Children and Change


Change is often difficult for adults and children. As difficult as change can be, it also provides parents and caregivers an opportunity to be an emotional partner for children and support their resilience. Saying "hello" and "goodbye," switching up a routine, or losing a tooth - all of these events are a chance to understand children's emotional lives. 

So how can you support children through change? Start with understanding your own feelings about change. Often how we deal with change impacts how we support our children during change. Be aware of your own feelings and explore the developmentally appropriate tips below: 

Infants and Toddlers 

  • Be mindful of the emotional milestones that children go through (specifically attachment, object permanence, stranger anxiety, and psychological home base). For more on the emotional milestones, click here.
  • Children this age look at their trusted adults (you) for clues on how to interact or how to respond. Check yourself and your own emotions when responding to change.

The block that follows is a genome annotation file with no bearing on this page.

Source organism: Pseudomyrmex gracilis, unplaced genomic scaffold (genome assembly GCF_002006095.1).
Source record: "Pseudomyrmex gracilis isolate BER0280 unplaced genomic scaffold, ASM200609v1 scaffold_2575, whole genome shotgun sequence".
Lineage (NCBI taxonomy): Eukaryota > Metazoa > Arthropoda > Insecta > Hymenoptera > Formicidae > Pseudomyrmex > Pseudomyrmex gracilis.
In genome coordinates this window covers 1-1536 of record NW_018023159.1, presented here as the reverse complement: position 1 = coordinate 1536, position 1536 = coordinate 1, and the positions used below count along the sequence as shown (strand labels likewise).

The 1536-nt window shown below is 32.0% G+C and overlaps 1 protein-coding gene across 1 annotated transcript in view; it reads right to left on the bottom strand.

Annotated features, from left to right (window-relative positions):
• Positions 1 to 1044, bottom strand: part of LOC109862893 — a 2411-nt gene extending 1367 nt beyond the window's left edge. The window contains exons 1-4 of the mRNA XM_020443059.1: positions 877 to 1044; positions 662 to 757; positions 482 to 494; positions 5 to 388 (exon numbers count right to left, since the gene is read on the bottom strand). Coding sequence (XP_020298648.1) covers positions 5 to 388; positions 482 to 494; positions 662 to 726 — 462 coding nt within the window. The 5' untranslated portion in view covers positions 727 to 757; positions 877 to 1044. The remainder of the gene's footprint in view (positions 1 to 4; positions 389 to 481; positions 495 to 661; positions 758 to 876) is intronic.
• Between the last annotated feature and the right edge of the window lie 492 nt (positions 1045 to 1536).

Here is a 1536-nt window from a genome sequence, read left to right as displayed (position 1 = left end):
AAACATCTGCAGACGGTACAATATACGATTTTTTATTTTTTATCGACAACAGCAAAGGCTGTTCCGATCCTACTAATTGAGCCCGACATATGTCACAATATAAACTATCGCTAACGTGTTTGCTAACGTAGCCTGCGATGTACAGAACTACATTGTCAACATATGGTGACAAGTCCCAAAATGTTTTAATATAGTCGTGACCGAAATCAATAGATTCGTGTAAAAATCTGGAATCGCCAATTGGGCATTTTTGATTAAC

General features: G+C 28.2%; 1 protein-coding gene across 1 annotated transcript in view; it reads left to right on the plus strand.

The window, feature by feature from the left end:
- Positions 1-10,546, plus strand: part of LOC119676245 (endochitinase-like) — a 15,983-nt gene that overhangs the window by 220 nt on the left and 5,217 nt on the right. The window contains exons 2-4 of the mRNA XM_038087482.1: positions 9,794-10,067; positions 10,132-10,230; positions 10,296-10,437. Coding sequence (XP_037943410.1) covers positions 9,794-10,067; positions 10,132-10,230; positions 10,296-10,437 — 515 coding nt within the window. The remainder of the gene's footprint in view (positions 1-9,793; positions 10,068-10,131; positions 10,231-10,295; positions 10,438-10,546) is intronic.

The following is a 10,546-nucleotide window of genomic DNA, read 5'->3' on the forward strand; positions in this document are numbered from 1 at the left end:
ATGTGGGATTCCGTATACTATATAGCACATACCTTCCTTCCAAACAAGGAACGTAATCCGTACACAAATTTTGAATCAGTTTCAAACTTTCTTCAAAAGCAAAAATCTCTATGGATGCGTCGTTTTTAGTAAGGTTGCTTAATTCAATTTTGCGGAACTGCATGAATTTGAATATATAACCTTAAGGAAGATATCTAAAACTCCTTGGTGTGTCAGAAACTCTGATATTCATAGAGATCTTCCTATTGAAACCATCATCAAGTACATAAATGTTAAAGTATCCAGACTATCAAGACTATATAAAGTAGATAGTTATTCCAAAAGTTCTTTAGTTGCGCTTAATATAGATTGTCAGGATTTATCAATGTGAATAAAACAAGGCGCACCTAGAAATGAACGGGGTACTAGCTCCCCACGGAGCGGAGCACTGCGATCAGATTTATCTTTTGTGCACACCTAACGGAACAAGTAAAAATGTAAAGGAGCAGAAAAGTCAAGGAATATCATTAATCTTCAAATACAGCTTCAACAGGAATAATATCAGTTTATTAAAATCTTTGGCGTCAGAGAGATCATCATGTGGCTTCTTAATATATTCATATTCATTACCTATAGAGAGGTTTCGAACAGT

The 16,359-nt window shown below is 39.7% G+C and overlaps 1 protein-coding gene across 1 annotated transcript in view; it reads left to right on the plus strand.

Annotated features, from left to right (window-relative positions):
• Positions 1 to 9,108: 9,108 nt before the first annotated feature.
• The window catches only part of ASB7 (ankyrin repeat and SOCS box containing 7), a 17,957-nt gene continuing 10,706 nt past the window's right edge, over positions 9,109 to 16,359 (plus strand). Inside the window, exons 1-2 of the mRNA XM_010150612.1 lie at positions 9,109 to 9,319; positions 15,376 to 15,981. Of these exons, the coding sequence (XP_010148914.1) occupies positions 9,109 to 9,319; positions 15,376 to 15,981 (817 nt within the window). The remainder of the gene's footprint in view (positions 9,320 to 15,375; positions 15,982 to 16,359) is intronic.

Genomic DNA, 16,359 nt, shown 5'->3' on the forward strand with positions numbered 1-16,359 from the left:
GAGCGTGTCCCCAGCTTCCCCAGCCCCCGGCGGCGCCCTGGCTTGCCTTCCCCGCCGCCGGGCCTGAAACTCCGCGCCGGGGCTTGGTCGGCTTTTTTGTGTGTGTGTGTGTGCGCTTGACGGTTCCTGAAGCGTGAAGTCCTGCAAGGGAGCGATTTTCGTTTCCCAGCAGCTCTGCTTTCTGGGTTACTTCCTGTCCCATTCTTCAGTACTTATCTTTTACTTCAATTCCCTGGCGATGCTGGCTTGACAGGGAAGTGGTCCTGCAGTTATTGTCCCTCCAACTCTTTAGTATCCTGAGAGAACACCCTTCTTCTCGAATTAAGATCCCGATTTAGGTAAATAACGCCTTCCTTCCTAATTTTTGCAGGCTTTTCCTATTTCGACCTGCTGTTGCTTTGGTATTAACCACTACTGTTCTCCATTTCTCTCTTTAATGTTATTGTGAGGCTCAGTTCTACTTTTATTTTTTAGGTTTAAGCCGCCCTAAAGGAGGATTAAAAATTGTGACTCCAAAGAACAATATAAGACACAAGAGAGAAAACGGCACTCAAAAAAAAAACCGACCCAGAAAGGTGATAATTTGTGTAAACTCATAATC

• Allow children to adjust to new people at their own pace, and also give them preparation ahead of time if possible.

  • Play peek-a-boo and other "hiding" games.

Preschool Age

  • Connect to what children already know and are interested in. For example, talk about change during the seasons (temperature, clothing, weather) and ask them to talk about change they have experienced (moving to a new classroom, getting a new sibling, or moving to a new house).
  • Give children the opportunity to talk about how they feel and help them label their emotions.

  • Incorporate countdowns/timelines (countdown chains are a great visual).

  • Allow opportunities for children to role play, write, or draw about change. This gives children the opportunity to prepare, explore their feelings, and ask questions.

  • Read books about change (i.e. Say Hello, The Hello, Goodbye Window, or Changes, Changes).

Change can be hard for anyone, but being able to go through changes in the context of a supportive and nurturing relationship builds resilience. 

Post by Faosat Adelani, Rachel Dixon, and Jessica Sims (part of the Program Team at our lab school University City Children's Center